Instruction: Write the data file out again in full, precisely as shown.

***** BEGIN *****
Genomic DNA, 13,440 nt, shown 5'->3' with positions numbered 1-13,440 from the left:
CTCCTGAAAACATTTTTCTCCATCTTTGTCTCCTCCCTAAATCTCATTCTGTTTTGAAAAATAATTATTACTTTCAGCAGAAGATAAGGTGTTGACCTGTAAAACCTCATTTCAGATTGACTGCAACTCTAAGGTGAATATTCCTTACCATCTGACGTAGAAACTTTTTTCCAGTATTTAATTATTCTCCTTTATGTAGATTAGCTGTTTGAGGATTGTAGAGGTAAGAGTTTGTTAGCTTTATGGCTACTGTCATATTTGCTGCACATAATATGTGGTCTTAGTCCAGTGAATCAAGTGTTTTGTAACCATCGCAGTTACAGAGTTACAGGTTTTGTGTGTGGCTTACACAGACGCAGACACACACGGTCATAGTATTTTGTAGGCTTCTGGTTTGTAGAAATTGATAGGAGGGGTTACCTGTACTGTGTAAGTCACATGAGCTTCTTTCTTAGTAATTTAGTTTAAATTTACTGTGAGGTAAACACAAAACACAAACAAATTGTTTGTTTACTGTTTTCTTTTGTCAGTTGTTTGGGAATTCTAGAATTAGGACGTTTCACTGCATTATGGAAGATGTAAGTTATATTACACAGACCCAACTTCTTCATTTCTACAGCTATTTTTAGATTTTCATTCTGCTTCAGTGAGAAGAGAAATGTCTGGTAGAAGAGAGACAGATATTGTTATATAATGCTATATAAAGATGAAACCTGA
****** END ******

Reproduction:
Genomic DNA, 13,440 nt, shown 5'->3' with positions numbered 1-13,440 from the left:
CTCCTGAAAACATTTTTCTCCATCTTTGTCTCCTCCCTAAATCTCATTCTGTTTTGAAAAATAATTATTACTTTCAGCAGAAGATAAGGTGTTGACCTGTAAAACCTCATTTCAGATTGACTGCAACTCTAAGGTGAATATTCCTTACCATCTGACGTAGAAACTTTTTTCCAGTATTTAATTATTCTCCTTTATGTAGATTAGCTGTTTGAGGATTGTAGAGGTAAGAGTTTGTTAGCTTTATGGCTACTGTCATATTTGCTGCACATAATATGTGGTCTTAGTCCAGTGAATCAAGTGTTTTGTAACCATCGCAGTTACAGAGTTACAGGTTTTGTGTGTGGCTTACACAGACGCAGACACACACGGTCATAGTATTTTGTAGGCTTCTGGTTTGTAGAAATTGATAGGAGGGGTTACCTGTACTGTGTAAGTCACATGAGCTTCTTTCTTAGTAATTTAGTTTAAATTTACTGTGAGGTAAACACAAAACACAAACAAATTGTTTGTTTACTGTTTTCTTTTGTCAGTTGTTTGGGAATTCTAGAATTAGGACGTTTCACTGCATTATGGAAGATGTAAGTTATATTACACAGACCCAACTTCTTCATTTCTACAGCTATTTTTAGATTTTCATTCTGCTTCAGTGAGAAGAGAAATGTCTGGTAGAAGAGAGACAGATATTGTTATATAATGCTATATAAAGATGAAACCTGA